Dr. Ed interviews Joseph Jay, author of the book Sacred Conviction: The South’s Stand for Biblical Authority.
Professor Jay explains that the War Between the States was as much a theological crisis as it was political.
The “culture war” between the conservative Christian South and the religiously liberal North centered on the South’s literal view of scripture and the North’s abandonment of the fundamental doctrines of the inspiration, preservation and authority of scripture. This translated into politics as Southerners still interpreted the Constitution literally whereas Northerners like Lincoln and his fellow Republicans saw it as a fluid and “changing” document.
Congress was debating a “civil war” decades before states began to secede. Also, slavery was not at issue in most of that debate but it did become an issue toward the end, so the author lays out the cases for and against the institution of slavery that were made in religious institutions both North and South.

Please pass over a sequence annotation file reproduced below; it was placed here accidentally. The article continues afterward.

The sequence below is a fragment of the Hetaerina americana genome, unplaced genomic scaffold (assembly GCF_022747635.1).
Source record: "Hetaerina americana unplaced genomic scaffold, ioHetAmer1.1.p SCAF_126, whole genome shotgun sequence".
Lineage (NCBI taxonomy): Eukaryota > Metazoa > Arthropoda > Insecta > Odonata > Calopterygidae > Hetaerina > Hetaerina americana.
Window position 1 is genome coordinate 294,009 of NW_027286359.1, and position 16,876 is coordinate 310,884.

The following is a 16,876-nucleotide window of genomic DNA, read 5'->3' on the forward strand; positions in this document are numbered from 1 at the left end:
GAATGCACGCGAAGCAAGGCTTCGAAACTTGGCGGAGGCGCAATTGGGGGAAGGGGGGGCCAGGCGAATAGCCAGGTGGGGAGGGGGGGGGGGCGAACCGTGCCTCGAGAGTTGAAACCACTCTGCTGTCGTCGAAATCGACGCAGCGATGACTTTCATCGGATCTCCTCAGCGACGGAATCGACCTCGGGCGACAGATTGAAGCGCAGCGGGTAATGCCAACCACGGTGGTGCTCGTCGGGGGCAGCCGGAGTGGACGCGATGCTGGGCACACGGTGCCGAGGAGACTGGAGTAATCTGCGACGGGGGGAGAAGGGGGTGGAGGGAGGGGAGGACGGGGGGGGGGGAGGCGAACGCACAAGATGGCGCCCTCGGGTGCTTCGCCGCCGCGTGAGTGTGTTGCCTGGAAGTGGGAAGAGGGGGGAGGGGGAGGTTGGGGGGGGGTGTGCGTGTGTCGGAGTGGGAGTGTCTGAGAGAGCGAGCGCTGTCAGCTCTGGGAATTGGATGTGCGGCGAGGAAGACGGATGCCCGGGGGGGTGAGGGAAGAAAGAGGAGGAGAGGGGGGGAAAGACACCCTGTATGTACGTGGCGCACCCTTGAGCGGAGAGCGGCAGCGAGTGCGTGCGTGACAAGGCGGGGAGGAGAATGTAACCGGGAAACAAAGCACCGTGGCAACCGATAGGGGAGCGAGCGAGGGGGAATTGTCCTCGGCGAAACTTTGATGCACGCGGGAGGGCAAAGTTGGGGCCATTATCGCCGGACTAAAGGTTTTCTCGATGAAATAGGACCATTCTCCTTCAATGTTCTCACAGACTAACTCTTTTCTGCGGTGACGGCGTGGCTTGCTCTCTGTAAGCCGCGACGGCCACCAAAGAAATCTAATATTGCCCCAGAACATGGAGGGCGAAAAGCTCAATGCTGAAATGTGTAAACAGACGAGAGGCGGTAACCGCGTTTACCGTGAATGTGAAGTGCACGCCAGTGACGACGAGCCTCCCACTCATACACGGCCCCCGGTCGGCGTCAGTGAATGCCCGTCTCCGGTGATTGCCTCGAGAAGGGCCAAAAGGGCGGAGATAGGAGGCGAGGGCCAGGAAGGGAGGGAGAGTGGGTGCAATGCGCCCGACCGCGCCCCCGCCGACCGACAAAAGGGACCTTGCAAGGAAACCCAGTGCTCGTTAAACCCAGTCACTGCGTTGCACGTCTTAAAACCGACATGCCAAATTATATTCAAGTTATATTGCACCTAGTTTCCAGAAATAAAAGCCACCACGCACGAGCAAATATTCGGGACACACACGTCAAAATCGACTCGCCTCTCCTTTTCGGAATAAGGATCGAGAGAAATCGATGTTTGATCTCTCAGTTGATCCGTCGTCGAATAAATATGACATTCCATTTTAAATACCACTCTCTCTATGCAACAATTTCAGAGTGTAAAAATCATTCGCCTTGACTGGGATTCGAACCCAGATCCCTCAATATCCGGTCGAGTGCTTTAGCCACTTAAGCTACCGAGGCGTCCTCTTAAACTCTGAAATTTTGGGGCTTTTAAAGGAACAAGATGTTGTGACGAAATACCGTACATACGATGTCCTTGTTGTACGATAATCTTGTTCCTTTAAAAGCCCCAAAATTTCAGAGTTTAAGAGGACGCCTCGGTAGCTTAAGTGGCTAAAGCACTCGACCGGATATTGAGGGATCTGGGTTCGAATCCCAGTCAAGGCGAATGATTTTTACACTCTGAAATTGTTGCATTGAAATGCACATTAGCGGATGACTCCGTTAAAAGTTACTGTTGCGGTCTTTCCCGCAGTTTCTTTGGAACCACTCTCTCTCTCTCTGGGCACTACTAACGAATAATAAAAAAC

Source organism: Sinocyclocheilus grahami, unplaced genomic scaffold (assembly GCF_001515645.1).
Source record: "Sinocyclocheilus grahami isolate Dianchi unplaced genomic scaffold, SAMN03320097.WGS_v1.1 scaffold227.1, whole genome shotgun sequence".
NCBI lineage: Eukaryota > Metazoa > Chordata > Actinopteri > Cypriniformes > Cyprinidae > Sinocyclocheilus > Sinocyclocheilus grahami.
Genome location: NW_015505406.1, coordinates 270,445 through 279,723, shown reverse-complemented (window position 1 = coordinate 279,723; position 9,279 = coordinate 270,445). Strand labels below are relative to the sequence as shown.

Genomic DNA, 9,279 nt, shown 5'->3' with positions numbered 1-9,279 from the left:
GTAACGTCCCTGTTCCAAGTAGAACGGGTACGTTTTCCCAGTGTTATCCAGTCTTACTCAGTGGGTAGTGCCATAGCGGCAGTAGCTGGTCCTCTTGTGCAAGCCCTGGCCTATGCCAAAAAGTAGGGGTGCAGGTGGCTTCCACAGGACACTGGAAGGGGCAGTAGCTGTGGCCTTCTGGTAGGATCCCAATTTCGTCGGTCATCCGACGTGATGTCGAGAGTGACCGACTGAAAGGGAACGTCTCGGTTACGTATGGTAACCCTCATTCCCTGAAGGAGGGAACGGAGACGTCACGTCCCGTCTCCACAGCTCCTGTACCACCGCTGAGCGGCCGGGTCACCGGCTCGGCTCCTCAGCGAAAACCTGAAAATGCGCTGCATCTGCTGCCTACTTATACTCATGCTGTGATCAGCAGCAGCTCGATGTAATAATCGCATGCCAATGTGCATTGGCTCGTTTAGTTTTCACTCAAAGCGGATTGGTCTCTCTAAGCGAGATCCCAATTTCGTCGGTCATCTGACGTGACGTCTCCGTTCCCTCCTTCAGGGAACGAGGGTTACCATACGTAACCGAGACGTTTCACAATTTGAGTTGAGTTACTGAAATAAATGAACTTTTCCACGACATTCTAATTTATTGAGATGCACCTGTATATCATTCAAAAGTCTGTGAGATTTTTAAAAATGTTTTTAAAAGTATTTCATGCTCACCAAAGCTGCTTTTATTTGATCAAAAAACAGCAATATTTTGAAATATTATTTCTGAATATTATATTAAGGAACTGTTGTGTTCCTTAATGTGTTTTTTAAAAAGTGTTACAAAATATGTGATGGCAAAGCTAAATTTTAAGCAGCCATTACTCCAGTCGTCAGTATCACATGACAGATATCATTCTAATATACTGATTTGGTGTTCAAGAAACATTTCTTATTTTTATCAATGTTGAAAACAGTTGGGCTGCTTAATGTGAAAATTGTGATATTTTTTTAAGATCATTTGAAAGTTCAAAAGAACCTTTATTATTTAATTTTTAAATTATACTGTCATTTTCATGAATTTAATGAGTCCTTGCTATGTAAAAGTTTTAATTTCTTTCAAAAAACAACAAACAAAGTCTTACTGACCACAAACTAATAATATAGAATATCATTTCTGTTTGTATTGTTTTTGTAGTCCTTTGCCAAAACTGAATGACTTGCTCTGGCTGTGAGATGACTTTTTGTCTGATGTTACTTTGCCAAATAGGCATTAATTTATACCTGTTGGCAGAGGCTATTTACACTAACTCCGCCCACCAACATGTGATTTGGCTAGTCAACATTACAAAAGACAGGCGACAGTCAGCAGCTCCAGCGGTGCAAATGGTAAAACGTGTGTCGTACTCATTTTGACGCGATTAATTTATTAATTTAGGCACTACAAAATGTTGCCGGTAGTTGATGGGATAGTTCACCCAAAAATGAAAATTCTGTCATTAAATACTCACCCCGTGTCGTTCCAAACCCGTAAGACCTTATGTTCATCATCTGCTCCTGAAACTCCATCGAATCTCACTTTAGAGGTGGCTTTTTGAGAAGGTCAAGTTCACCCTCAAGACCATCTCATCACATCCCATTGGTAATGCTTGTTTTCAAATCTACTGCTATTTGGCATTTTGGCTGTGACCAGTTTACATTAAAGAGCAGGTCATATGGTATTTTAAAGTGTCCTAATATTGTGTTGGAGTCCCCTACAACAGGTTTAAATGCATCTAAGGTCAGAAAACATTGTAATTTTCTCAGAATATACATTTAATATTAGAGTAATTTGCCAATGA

Also asked is the question, if those who erected our now-controversial Confederate monuments did so for “racist” reasons, why didn’t they just declare it on the monument pedestals? Could it be that, as the pedestals declare, the Southerners did NOT have racist motives? Maybe their intent was clear in their writing—just as the intent of scripture was clear—and the intent of the founders in the Constitution. In other words, the Yankees of our day are twisting the intent of our ancestors just as they twisted the intent of their own ancestors.